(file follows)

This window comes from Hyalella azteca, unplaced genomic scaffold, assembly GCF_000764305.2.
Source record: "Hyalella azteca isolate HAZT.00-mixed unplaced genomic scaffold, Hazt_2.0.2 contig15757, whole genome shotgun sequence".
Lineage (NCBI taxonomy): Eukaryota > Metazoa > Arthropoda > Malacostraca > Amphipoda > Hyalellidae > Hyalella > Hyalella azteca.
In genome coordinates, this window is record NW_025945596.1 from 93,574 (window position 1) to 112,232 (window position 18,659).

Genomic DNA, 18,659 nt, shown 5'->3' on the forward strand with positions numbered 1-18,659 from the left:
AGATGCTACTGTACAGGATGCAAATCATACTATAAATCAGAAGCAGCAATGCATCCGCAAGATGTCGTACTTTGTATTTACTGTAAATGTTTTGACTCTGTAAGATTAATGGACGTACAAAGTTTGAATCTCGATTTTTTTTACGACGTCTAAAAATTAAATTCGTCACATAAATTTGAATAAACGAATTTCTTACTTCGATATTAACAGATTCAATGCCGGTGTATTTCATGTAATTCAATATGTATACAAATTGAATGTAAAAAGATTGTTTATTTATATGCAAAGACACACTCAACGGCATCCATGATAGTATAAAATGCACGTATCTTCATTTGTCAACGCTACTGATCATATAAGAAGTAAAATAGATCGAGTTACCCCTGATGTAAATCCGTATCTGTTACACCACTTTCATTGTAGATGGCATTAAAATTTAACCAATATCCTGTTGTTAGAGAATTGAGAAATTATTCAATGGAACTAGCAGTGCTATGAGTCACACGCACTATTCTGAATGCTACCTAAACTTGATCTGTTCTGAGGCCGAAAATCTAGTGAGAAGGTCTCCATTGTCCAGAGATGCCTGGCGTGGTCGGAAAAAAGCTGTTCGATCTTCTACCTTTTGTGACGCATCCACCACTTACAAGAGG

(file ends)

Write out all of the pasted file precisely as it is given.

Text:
This window comes from Hyalella azteca, unplaced genomic scaffold, assembly GCF_000764305.2.
Source record: "Hyalella azteca isolate HAZT.00-mixed unplaced genomic scaffold, Hazt_2.0.2 contig15757, whole genome shotgun sequence".
Lineage (NCBI taxonomy): Eukaryota > Metazoa > Arthropoda > Malacostraca > Amphipoda > Hyalellidae > Hyalella > Hyalella azteca.
In genome coordinates, this window is record NW_025945596.1 from 93,574 (window position 1) to 112,232 (window position 18,659).

Genomic DNA, 18,659 nt, shown 5'->3' on the forward strand with positions numbered 1-18,659 from the left:
AGATGCTACTGTACAGGATGCAAATCATACTATAAATCAGAAGCAGCAATGCATCCGCAAGATGTCGTACTTTGTATTTACTGTAAATGTTTTGACTCTGTAAGATTAATGGACGTACAAAGTTTGAATCTCGATTTTTTTTACGACGTCTAAAAATTAAATTCGTCACATAAATTTGAATAAACGAATTTCTTACTTCGATATTAACAGATTCAATGCCGGTGTATTTCATGTAATTCAATATGTATACAAATTGAATGTAAAAAGATTGTTTATTTATATGCAAAGACACACTCAACGGCATCCATGATAGTATAAAATGCACGTATCTTCATTTGTCAACGCTACTGATCATATAAGAAGTAAAATAGATCGAGTTACCCCTGATGTAAATCCGTATCTGTTACACCACTTTCATTGTAGATGGCATTAAAATTTAACCAATATCCTGTTGTTAGAGAATTGAGAAATTATTCAATGGAACTAGCAGTGCTATGAGTCACACGCACTATTCTGAATGCTACCTAAACTTGATCTGTTCTGAGGCCGAAAATCTAGTGAGAAGGTCTCCATTGTCCAGAGATGCCTGGCGTGGTCGGAAAAAAGCTGTTCGATCTTCTACCTTTTGTGACGCATCCACCACTTACAAGAGG